We are grateful to the clinical and molecular microbiology staff at Diagnostic Laboratory Services, Inc. for their diagnostic microbiology expertise in investigating these cases.


Masayuki NogiComments to Author , Matthew J. Bankowski, and Francis D. Pien

Author affiliations: University of Hawaii at Manoa John A. Burns School of Medicine, Honolulu, Hawaii, USA (M. Nogi, M.J. Bankowski, F.D. Pien); University of Hawaii at Manoa, Honolulu (M. Nogi, M.J. Bankowski, F.D. Pien); Diagnostic Laboratory Services, Inc., Aiea, Hawaii, USA (M.J. Bankowski)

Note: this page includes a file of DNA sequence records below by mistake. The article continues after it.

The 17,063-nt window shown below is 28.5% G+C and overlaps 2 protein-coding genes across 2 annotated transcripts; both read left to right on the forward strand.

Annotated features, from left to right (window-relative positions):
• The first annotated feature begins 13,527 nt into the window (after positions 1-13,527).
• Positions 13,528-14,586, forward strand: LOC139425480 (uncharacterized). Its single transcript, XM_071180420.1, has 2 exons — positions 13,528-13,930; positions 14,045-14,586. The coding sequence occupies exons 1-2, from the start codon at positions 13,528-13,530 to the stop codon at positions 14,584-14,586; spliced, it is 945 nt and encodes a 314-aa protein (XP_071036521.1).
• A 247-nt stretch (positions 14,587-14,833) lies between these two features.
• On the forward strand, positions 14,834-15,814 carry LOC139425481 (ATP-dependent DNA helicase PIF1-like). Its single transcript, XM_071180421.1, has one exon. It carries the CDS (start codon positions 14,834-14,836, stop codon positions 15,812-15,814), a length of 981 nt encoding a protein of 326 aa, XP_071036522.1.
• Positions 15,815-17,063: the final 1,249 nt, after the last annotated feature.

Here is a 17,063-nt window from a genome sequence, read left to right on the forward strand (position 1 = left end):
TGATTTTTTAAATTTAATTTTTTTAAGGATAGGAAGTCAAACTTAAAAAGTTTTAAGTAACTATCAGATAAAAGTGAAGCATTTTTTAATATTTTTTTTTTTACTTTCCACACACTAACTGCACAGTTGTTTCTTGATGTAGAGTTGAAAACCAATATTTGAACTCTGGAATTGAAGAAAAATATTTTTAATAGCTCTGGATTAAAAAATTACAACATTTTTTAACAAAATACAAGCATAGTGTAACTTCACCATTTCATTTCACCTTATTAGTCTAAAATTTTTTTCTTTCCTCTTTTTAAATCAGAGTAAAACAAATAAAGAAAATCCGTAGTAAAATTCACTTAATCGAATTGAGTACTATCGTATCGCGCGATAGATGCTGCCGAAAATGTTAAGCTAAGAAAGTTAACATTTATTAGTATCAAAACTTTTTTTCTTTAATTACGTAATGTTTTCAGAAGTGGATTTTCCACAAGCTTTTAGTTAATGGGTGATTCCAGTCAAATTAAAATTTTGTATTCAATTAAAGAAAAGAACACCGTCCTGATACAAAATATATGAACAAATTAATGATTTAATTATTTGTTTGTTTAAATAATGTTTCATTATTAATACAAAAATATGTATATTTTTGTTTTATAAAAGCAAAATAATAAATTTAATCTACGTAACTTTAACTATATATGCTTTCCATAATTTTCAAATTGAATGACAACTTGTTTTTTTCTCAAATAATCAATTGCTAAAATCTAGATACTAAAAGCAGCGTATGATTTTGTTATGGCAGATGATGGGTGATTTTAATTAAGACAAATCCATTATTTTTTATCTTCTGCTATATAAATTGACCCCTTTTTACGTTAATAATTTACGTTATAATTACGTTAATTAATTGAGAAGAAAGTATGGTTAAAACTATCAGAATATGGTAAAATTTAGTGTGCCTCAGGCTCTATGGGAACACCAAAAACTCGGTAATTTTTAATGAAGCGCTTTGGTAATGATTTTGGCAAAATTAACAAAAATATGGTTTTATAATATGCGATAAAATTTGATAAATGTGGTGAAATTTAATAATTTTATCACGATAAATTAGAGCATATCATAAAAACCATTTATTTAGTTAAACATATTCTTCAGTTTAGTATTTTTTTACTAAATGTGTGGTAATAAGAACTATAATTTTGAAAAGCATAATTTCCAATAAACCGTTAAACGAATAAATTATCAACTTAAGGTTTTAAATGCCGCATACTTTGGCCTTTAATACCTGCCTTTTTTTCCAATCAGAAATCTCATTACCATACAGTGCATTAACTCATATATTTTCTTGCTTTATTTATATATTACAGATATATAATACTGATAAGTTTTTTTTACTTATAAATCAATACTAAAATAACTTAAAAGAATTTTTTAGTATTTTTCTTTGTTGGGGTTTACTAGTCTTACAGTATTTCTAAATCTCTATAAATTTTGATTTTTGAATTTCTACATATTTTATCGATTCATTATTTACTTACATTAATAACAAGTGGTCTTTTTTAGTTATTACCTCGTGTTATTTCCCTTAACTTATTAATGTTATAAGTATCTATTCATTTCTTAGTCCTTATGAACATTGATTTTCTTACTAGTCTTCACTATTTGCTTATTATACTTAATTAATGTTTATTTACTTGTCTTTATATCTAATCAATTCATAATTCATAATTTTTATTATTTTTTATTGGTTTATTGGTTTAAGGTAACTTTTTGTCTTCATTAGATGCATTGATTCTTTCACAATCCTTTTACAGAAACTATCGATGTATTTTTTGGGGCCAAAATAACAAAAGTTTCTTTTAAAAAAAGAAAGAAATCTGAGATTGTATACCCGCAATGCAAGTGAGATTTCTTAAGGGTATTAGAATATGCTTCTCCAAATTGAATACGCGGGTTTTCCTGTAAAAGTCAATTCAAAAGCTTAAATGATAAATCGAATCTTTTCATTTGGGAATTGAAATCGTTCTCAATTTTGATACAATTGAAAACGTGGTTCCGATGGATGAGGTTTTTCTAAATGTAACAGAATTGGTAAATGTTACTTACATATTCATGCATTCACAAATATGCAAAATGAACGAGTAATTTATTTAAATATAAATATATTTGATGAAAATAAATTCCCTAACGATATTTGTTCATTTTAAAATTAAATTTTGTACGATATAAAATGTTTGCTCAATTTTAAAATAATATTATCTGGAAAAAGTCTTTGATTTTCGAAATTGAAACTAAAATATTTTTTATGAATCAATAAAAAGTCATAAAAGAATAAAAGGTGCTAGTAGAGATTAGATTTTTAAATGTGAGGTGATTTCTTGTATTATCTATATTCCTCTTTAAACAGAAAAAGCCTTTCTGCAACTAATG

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DOI: 10.3201/eid2203.151701

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Masayuki Nogi, Department of Internal Medicine, John A. Burns School of Medicine, University of Hawaii at Manoa, 1301 Punchbowl St, Honolulu, HI 96813, USA